Whenever I hear about a board-CEO battle that ends in a CEO's dismissal, I can't help but wonder how it went so wrong. After all, in theory, CEOs and their boards are focused on the same goal: the organization's success. Shouldn't that be enough to keep the relationship together?
Apparently not. As with all relationships, personal agendas, priorities, and egos can get in the way. So, what makes the difference between harmony and horror story when it comes to hospital leaders and their boards?
As I wrote last week, a large part of the CEO's job is maintaining that board-leader relationship. CEOs might be lulled into thinking that a quiet board--a board always in agreement--is a happy board. That's dangerous thinking, says James Orlikoff, a consultant specializing in healthcare governance and a speaker at this week's American College of Healthcare Executives annual conference.
As in a marriage, there's a fine line between comfort and complacency when it comes to your board relationship, and constant board consensus can be a sign of board apathy. Good boards, says Orlikoff, are "disruptive"--meaning they argue, disagree, and debate on their way toward making good decisions.
Orlikoff has a long list of things leaders can do to ensure their boards are "effectively disruptive." Here are some of them:
Executive sessions: Most CEOs aren't crazy about executive sessions, Orlikoff says, but it's far better for the board to be able to discuss problems in its relationship with the CEO early on before those issues become bigger problems that result in CEO turnover.
Executive sessions should be regularly scheduled at the end of every board agenda with set ground rules. Nine out of 10 times this meeting will be only three minutes long, Orlikoff says, but they'll give the CEO a chance to address problems and the board an opportunity to self-correct.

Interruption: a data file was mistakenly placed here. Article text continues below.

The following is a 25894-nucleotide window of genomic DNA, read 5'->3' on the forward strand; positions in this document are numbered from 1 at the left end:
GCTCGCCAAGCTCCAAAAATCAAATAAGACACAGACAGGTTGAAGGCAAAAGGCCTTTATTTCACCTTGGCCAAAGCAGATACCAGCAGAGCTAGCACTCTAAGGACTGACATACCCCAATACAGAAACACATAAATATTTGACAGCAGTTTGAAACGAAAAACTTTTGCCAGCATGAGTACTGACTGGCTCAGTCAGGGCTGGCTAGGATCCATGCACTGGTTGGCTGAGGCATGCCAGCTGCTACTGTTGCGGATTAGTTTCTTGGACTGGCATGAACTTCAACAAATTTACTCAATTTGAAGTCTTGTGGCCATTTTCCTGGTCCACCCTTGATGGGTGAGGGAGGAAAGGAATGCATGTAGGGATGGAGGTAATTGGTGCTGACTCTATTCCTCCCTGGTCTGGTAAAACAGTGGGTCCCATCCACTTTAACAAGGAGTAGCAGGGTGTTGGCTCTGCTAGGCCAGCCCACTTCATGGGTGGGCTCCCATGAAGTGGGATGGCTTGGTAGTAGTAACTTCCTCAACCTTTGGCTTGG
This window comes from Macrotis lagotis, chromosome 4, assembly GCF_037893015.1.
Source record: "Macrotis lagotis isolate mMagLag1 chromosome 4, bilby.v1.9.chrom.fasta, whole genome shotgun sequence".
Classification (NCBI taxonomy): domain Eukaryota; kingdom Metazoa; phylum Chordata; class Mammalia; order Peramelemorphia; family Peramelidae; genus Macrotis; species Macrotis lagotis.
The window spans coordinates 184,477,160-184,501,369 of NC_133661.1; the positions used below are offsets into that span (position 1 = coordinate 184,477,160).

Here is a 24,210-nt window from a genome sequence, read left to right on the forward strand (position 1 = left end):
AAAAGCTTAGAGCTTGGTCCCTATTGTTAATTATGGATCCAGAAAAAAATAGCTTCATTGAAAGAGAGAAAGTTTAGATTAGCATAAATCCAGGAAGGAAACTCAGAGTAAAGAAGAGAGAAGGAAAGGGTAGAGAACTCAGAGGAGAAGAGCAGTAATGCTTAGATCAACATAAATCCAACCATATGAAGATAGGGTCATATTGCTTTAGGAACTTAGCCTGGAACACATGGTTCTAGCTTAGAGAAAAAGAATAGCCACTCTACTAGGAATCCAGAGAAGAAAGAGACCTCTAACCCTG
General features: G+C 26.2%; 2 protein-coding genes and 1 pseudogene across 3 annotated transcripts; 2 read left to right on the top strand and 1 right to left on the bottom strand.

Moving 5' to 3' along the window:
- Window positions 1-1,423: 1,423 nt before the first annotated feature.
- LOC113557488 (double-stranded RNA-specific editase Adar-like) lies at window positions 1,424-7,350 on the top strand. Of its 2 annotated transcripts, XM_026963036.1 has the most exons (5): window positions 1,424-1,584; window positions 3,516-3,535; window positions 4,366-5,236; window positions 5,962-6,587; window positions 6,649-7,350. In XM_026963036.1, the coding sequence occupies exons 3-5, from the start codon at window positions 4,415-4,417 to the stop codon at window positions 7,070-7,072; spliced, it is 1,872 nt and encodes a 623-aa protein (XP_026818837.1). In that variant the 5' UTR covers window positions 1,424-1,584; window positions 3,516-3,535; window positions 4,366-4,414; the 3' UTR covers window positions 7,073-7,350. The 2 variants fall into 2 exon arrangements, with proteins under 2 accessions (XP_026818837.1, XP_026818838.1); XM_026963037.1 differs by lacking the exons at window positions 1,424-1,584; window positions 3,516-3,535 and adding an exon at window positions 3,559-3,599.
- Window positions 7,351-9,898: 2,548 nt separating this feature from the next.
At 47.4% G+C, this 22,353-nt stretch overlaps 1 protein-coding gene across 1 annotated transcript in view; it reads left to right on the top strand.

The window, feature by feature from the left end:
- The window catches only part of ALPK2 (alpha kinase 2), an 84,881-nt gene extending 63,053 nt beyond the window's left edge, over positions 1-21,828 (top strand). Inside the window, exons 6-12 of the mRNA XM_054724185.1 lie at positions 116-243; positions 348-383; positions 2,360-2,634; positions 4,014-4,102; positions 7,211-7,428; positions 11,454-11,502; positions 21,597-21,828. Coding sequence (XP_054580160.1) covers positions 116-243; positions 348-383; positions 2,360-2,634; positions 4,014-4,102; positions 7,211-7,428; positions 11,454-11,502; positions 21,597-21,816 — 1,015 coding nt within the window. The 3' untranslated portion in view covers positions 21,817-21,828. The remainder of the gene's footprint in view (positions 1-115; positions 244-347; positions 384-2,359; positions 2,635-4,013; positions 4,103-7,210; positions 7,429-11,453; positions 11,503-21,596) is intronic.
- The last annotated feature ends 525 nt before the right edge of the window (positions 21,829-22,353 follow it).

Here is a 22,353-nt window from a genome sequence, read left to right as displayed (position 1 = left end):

Board terms: Despite the fact that the best boards function on process and principles, a lot of boards still run on personality, Orlikoff says. This can get you into trouble. For example, you love your board chair so you don't set board term limits. But a year later, the chair leaves unexpectedly and you're stuck with a bad board chair--and no limits to save you.
Board terms force organizations away from personality-driven governance, Orlikoff says. He recommends organizations begin evaluating board members the year before their terms are up for renewal. This gives board members a one-year signal to improve performance.
Mini-evaluations: Mini-evaluations are "the highest yield, lowest cost improvement you can make," says Orlikoff. At the end of every board meeting, have board members complete a quickie evaluation about the meeting, the process, and the board in general. Your governance committee (not the entire board) should review the evaluations, aggregate findings, and adjust practices. Rather than make big, sometimes painful, changes every two years, make incremental improvements along the way.
Include an outsider (or two): Most boards are made up of several linked-in, high-powered community members, but Orlikoff recommends organizations include on their boards one or two outside, independent board members. These folks don't have any social or economic pressures clouding their judgment and might be more willing to say "the emperor has no clothes" when necessary, says Orlikoff, who serves on the board of Seattle-based Virginia Mason Health System.
When an organization complains of "problem board members," Orlikoff says, it's usually a case of a problem board. As a leader, it's your job to keep your board on track. The more things you can implement now to keep the relationship strong, the better your chances of knowing your board's in trouble before it's too late.